2 other falls are close by and well worth a look, Selsjalandfoss is of similar height but slightly less busy and you also have the added advantage of being able to walk behind the billowing water. Our tip is head left (whilst looking at the falls) around 300 yards where you will find a smaller and partly hidden waterfall. But follow the small path into the cave and be refreshed as the splashing waters land at your feet.
Stay: The quaint and very local Hotel Anna is off the beaten track and typically Icelandic. Oh and the dogs are friendly.
Famous for: Noah
As you continue east make a short stop over in the caves of Raufar. Completely unmarked you would hardly know they were there (until you fall in!). Over 1KM in length, the first 300 yards is easily accessible on foot with good natural light shining through the open caverns. You will also be following in the footsteps of a great, as this is the underground home of Sir Anthony Hopkins in the 2014 flick, Noah. Who said, “What I really enjoyed about this was going to Iceland. That cave was a real cave, not far from the hotel in fact. About half an hour out of Reykjavik. Iceland is a beautiful place to visit and be – a grand scale epic island.”
If you want to go round the bend and under the road, lights, rigs and climbing gear will be needed with no light and a very icey path into the abyss.
Stay: Just pass on through.
Famous for: Noah
A 10 minute detour from the main ring road is well worth the effort as you come across the mass that is the gggg lake. Frozen ripples in winter create an eerie scene as the mountains fall into the waters on the far side. During the years the depths can raise and lower up to 4 metres as the surrounding snow melts.
Stay: If you have to, a tent!
Famous for: Flags of our Fathers
One of the few places in the world where you can touch two continents. The tectonic plates of America and Europe meet in the only place on earth above water. At the present the plates drift apart approximately 2cm per year and the gorge currently measures some 25 metres across.
It was the home of Clint Eastwood flick, Flags of our Fathers which was shot and based in the Perninsula for 6 weeks, mimicking the beach and terrain of Japan during the second world war.
Stay: Reykjavik is just a 40 minute drive, our advice is stay there and add in a day of the city, it’s all you need.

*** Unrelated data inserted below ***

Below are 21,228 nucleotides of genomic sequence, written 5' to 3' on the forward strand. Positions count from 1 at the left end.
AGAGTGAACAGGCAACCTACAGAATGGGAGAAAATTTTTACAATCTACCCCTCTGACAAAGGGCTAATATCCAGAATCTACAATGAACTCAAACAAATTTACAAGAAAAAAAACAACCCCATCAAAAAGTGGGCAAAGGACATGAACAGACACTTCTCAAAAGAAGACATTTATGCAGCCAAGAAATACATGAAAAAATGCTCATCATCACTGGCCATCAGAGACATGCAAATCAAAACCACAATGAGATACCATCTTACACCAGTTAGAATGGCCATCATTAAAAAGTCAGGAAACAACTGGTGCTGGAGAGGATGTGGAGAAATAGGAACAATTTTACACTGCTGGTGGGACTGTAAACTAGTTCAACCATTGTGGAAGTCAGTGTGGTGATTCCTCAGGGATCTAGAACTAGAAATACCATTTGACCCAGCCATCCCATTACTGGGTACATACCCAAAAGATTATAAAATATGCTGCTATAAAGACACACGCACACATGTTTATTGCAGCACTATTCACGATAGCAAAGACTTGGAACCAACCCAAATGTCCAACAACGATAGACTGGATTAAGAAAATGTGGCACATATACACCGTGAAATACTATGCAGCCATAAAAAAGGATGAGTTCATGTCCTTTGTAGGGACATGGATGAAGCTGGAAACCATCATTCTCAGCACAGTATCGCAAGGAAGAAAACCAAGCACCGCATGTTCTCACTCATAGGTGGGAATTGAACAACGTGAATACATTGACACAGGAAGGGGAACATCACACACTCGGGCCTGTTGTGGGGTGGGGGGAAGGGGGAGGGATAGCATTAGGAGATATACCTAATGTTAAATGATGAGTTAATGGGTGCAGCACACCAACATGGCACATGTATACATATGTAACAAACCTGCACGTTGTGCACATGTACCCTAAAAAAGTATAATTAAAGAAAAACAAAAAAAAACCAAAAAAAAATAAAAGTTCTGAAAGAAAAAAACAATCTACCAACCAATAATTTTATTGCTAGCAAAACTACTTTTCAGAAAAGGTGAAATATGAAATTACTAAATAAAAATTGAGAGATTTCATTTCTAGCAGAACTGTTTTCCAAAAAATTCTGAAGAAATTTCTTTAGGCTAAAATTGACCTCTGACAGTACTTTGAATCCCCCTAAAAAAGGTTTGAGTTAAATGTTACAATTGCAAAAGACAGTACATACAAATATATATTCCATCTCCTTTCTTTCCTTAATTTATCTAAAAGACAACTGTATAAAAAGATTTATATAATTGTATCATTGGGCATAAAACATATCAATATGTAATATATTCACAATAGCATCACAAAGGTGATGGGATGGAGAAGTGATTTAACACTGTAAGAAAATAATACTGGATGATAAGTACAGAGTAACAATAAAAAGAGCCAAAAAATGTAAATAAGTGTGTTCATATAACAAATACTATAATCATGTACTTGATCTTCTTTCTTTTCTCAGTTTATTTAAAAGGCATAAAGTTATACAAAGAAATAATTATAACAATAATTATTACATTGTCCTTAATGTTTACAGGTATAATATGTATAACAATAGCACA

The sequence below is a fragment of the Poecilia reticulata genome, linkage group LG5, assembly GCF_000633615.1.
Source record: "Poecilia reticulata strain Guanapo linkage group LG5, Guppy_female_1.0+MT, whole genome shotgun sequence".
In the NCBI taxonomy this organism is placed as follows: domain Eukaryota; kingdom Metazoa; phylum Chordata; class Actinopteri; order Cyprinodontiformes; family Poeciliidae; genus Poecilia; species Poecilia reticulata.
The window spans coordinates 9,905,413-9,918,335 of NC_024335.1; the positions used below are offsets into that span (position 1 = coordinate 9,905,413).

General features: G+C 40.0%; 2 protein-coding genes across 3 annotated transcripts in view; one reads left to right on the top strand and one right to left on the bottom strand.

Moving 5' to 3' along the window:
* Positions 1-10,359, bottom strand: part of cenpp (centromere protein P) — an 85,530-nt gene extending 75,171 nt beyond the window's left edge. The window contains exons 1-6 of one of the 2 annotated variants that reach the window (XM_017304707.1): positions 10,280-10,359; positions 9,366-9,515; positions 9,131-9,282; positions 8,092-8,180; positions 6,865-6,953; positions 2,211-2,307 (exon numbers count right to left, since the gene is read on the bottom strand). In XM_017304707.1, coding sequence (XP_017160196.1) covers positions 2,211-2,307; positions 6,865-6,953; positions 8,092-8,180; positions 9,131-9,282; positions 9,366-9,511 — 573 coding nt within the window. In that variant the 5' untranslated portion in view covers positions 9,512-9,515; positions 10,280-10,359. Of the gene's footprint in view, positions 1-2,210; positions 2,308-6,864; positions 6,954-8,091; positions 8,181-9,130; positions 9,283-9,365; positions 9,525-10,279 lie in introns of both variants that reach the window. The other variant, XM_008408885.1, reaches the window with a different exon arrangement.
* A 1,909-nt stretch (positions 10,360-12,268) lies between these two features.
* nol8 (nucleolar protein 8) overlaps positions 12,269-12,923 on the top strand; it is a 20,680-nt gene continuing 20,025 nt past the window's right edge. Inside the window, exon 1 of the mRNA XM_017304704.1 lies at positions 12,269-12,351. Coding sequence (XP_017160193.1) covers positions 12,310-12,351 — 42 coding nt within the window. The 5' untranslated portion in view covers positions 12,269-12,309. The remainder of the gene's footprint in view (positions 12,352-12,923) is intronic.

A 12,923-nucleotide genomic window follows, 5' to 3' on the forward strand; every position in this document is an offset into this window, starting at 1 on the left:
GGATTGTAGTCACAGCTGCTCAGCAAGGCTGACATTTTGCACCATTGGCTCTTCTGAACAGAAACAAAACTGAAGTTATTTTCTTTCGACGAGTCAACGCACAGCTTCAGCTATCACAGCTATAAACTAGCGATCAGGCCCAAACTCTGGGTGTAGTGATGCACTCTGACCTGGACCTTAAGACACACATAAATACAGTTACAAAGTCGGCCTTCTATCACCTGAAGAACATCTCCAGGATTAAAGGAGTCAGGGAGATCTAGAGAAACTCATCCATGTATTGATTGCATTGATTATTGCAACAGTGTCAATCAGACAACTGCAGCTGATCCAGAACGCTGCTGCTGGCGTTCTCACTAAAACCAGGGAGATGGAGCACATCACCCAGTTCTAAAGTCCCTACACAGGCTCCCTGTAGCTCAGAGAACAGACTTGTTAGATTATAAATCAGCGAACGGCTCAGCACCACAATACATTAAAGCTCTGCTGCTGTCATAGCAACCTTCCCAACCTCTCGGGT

Famous For: The Fifth Estate (2013)
The capital, and most famous in recent years for the superb The Fifth Estate, charting the rise, and fall of Julian Assange and his WikiLeaks. Reykjavik is of course somewhere you will pass through and see. For me it doesn’t live up to expectation. However a quick 24 hour blast is worth the trouble, with highlights being the xxx church, the magnificent Garda Centre which looks like a glass glacier overlooking the harbour and also check out the quirky and lovely little quaint independent coffee shop, Stofan Café and the character Liam working there.
Stay: Icelandair Hotel Marina is our favourite, review here.
Famous For: Game of Thrones
If you are travelling in the north, there is one stop you must make. The area of Lake Mývatn which is the home to the now world famous ‘Nights Watch’ and beyond the wall between England and Scotland in HBO’s Game of Thrones.
Each season cast and crew continue to come back for the breath-taking scenery, that fits perfectly into the storyline.
Stay: Akureyri is known as the capital of the North and is just 60KM from the Arctic Circle. Hotel Nordurland is bang in the centre and pretty reasonable.
There we have it, our guide to all things film in Iceland. It’s an amazing place to explore in Summer or Winter and not as expensive as you might think. Flights from the UK are run daily by EasyJet and IcelandAir.
All images copyright Average Joes, apart from Sir Anthony Hopkins. That’s all him.